Friday, June 17, 2011

Movie Review: Eat, Pray, Be Selfish

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It's been awhile since I joined everyone for coffee, so if you don't remember what was going on...We spent a month traveling and visiting friends and family and are now in our new home in Delaware. If you'd like the whole story, scroll down for posts about our trip our cruise, trip to our hometown, my trip to Denver, CO, and the drive up the east coast.

Since we knew we would only be in this apartment for eight months, we opted to not get cable. Most of our shows are available on the internet and we have Netflix, and we figured if cable wasn't available, we would find something better to do. So in the last week, I have watched several movies I have been meaning to watch for quite some time. One of these was Eat, Pray, Love. I liked the previews for this movie and I love Julia Roberts.

For those of you that haven't read or seen it, it's a true story of a woman who goes on a journey of self-discovery to Italy, India, and Indonesia. She leaves her marriage and eventually finds herself a new one (or that was what I think we were supposed to assume as they set off into the sunset). I can't speak to the plot of the book, as I never read it.

Around the time this movie was coming out, I read some reviews of the movie and the book on a Christian website. I tried to check the book out to read myself, but the waiting list at the library was miles long (go figure). My best friend had read the book, and after hearing about it from her and reading the reviews, I decided that it was probably best that I not read the book. It wouldn't enhance my movie experience--it would probably make me not want to watch the movie. From what I understood, the movie is a much lighter version of the book (as is usually the case) and I would do best to stay light.

I enjoyed the Italy section a good bit, and like many searches for truth that are not Christ- or Biblical-based, the journey has merit. (I am often distressed by narrow-minded Christians who are not able to see the value in another religious or secular journey.)

However, when the final love interest made his debut and it became evident to me that this was the happy ending, I wasn't quite impressed. This woman left a marriage where nothing was obviously wrong to "find herself". I felt sorry for her husband as he sat there and said, You never mentioned this before. You never even gave me a chance to let you find yourself within our marriage. She apparently never attempted to address the issues that were bothering her until they were sitting down with a lawyer. I'm not too happy with what this teaches about marriage. Then, she goes on to another man before she takes her trip. She mentions at one point being something of a serial girlfriend (my word choice, not hers) while on the trip. But then finally, there is the "happy ending" man and we're supposed to think that by being able to say "yes" to this guy, she has really accomplished something. Has she? I guess I thought maybe she had decided she was meant for singleness, yet here is another guy.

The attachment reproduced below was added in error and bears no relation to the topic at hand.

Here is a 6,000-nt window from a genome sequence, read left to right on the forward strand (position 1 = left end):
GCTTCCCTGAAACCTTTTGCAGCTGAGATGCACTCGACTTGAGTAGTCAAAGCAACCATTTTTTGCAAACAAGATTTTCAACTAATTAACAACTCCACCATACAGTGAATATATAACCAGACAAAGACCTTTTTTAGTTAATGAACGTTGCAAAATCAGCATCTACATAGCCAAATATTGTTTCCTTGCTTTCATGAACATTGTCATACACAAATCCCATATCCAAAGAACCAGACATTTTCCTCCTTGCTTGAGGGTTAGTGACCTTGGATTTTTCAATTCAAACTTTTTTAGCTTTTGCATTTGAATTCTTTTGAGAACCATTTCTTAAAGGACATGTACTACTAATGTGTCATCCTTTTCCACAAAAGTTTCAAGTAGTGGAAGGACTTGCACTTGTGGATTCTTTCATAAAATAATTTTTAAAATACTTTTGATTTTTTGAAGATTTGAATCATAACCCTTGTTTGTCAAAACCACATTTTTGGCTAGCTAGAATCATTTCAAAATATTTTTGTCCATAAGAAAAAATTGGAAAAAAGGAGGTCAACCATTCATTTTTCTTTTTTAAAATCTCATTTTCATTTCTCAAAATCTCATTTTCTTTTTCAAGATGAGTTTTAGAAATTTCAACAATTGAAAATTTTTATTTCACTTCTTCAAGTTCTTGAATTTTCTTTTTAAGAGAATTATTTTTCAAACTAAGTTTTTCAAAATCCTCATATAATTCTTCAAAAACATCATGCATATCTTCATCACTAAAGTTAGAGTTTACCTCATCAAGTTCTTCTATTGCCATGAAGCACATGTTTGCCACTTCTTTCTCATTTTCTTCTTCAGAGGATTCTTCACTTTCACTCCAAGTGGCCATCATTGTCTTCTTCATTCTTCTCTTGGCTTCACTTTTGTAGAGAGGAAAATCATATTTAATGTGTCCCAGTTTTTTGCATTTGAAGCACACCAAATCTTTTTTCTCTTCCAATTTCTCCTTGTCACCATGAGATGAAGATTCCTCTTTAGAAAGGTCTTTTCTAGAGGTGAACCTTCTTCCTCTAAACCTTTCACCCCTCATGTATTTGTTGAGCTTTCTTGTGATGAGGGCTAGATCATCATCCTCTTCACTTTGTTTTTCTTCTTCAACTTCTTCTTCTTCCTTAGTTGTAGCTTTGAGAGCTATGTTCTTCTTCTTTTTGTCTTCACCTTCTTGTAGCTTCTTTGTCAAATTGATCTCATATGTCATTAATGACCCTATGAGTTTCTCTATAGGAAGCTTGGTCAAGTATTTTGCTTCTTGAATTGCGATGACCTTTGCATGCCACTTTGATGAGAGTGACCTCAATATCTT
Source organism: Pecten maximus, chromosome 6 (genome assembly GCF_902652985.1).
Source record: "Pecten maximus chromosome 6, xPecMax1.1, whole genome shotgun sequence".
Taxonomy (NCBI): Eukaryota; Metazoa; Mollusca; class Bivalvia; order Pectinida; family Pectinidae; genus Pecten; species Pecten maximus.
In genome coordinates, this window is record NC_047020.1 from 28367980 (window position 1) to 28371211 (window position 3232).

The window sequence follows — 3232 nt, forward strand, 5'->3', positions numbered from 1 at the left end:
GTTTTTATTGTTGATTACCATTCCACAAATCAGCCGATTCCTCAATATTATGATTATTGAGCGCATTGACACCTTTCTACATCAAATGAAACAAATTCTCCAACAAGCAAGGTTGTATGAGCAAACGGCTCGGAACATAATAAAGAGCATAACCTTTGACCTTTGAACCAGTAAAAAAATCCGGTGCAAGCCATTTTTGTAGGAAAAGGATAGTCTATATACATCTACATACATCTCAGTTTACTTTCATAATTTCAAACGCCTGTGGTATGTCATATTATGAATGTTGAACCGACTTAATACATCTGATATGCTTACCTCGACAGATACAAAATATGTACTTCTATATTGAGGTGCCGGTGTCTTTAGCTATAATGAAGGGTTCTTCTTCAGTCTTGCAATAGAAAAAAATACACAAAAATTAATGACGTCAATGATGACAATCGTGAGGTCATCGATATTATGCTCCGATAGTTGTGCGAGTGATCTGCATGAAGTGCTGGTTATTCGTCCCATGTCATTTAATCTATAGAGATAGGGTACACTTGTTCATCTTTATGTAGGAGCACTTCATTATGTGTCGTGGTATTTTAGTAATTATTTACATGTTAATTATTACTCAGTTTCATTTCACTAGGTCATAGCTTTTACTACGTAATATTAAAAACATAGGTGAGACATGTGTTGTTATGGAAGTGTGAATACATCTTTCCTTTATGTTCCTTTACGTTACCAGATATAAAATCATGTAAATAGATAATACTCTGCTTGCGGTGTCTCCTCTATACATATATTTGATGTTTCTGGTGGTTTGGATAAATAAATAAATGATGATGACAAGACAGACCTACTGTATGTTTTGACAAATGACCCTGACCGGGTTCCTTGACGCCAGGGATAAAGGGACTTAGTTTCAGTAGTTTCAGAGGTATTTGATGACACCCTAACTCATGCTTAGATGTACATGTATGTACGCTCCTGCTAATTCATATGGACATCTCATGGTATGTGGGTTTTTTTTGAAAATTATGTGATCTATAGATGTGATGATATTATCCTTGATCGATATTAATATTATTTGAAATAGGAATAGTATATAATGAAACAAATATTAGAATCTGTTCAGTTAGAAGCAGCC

Maybe I missed something in not having read the book. There is a very good chance that she was struggling with depression, or any number of other issues. But as far as the movie goes, I'm seeing a lot of selfishness. Though, giving her the benefit of the doubt, I have to believe that she will be different enough this time around to not walk out on this guy.

Anyone else read the book or see the movie?

Enjoy the below blogs from my friends at Home Sanctuary.


  1. I haven't read the book or seen the movie. I like your examination of it,though. I'll be curious about other people's reactions.

  2. I saw the movie, already knowing I wouldn't like it. You hit the nail on the head calling it "selfish". She basically decided to take a year off and go have fun, under the guise of "finding herself". It's not so much what she did as her walking away from her other responsibilities and refusal to even try to work on her marriage that grated.

  3. Hi there .. I did read the book and it is way more in depth. She did go through a rough time with depression. In the book she does seem as selfish as in the movie. I think you should read the book to understand her more.

  4. Hi Sweetness:
    I figured as much. Since she is a real person, I hate judge the story too harshly, lest it be taken as a judgment of her. I judge the writers more so in that they should have taken a little more creative liberty to change things from the book. By leaving out what they probably did leave out, though obviously necessary for time constraints, they created a less-likable character, in my opinion.

  5. I have read the book, but haven't seen the movie. I didn't dislike the book. I think I enjoyed reading about the cultures that she encountered more than the actual storyline.


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